'A people without the knowledge of their past history, origin and culture is like a tree without roots.'
National Curriculum Programme of Study for History - https://assets.publishing.service.gov.uk/government/uploads/system/uploads/attachment_data/file/239035/PRIMARY_national_curriculum_-_History.pdf
National Curriculum Programme of Study
History Progression Document
How we teach History at The Round House
The school uses a variety of different teaching and learning styles in history lessons and within ICE Zone sessions to develop the children’s knowledge, skills and understanding in history. ICE Zone learning within KS1 and LKS2 provides children with a rich learning environment, in which they are immersed within the topic that they are studying. This, in turn creates a love of learning within the children. In years 5 and 6, the children explore history predominantly through whole class teaching. We believe, therefore, that our school provides children with a broad range of learning opportunities throughout their primary education.
We believe children learn best when:
They are provided with opportunities to work independently or collaboratively
They are encouraged to ask as well as answer historical questions.
They have access to, and can handle, artefacts
They visit museums and places of interest, when applicable
They have access to secondary sources such as books and photographs
Visitors talk about personal experiences of the past, when applicable
They listen to and interact with stories from the past
They are shown, or use independently, resources from the internet and videos
They are able to use non-fiction books for research
We recognise the fact that we have a wide range of children within our classes, and so we provide suitable learning opportunities for all children by offering a variety of different ICE Zone activities for pupils within KS1 and LKS2, as well as providing differentiated work within years 5 and 6.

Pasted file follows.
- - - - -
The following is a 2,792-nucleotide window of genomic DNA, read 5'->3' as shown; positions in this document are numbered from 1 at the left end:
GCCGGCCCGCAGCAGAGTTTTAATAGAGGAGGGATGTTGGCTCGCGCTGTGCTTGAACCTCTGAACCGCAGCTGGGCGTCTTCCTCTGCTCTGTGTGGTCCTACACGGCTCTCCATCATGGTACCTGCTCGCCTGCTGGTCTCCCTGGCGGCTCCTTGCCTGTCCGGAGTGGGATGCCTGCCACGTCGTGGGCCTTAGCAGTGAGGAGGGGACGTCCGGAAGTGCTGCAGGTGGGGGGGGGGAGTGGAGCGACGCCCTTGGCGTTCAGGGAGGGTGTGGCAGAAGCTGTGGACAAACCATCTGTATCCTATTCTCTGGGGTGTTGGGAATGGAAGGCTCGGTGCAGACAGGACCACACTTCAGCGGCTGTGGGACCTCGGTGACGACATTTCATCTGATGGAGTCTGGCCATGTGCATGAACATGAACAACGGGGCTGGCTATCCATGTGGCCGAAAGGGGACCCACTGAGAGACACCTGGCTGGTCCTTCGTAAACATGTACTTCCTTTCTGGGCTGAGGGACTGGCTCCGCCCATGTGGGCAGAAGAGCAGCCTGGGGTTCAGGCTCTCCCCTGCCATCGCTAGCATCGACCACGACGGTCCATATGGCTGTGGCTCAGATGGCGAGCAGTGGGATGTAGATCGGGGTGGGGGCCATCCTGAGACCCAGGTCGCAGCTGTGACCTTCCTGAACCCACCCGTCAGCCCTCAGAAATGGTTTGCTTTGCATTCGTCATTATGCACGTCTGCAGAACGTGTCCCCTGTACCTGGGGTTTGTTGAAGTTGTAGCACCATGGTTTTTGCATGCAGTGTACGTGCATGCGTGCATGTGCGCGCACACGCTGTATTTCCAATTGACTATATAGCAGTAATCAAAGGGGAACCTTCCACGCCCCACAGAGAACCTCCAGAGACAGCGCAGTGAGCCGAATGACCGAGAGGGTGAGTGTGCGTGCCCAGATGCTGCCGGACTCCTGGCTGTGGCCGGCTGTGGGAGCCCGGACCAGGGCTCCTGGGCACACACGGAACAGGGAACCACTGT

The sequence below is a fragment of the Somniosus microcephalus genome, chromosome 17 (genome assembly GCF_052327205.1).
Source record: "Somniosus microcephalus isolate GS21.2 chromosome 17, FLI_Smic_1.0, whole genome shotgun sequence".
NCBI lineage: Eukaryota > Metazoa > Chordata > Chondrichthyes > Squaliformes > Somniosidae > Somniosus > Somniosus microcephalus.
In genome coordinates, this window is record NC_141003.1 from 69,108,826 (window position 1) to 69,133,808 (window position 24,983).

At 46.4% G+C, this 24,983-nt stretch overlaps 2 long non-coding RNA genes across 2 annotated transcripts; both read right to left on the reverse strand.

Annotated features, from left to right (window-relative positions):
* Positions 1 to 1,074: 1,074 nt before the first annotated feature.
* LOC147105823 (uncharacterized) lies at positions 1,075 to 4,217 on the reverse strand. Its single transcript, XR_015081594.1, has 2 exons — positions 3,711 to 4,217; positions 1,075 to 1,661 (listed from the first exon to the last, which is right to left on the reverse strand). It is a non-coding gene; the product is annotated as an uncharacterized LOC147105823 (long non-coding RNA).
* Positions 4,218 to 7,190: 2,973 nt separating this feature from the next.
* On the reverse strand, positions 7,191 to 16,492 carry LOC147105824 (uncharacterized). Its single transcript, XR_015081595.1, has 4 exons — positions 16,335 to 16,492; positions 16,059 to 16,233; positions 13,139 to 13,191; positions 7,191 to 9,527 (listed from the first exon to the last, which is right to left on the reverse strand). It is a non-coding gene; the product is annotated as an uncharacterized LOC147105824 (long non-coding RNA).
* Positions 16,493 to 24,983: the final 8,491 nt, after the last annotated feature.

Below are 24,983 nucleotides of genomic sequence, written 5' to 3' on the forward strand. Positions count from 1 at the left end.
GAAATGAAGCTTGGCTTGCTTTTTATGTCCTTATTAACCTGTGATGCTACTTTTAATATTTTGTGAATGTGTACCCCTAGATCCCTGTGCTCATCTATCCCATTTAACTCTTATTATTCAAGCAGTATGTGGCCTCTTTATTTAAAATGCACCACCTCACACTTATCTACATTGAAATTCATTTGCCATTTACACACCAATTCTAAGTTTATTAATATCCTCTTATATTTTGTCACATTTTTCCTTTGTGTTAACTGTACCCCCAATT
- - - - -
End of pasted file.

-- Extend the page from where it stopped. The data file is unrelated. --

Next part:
The role of the teacher should include:
Providing children with both taught history lessons (teacher-led) and the opportunity to explore through role-play and more independently-driven activities.
Encouraging pupils to engage in class discussions, where children are given the opportunity to ask and answer historical questions, including considering issues such as cause and consequence.
Initiating ICE Zone history activities which subsequently give pupils the opportunity to independently reflect on what was previously discussed as a class. The children enjoy the opportunity to carry out independent learning exploring the past and asking questions linking to specific topics which capture their interest.
Setting clear expectations of work within all history lessons, both in classrooms and in the Ice Zones, recognising the importance of maintaining a standard of English usage which correlates with work done in explicit English lessons.
Setting specific success criteria that focus on the required learning within each activity to help children both complete effectively and self assess their work.
Teaching within the ICE Zone
Every day, the children in both Years 1/2 and in Years 3/4 are split into two groups. One group stays with the class teacher and the other goes out into the ICE zone. Here they work with experienced TAs on their foundation subjects.
This half class is then split again, so half of the children go into our outside ICE zone area and half stay inside. Every single subject is spread across both ICE zones so the children receive the best experiences possible.
Teaching within EYFS
History, although not taught explicitly within the Early Years classrooms, is evident in many of the different EYFS topics. Through a combination of exploratory play and class discussion, children start to develop their understanding of change over time in respect of their own lives. Teachers and teaching assistants will provide opportunities for exploratory role-play, opportunity for class discussions and will encourage conversations that require children to recall events from the past (whether this be in their own lives or within stories). More information about how history is taught within EYFS can be found below.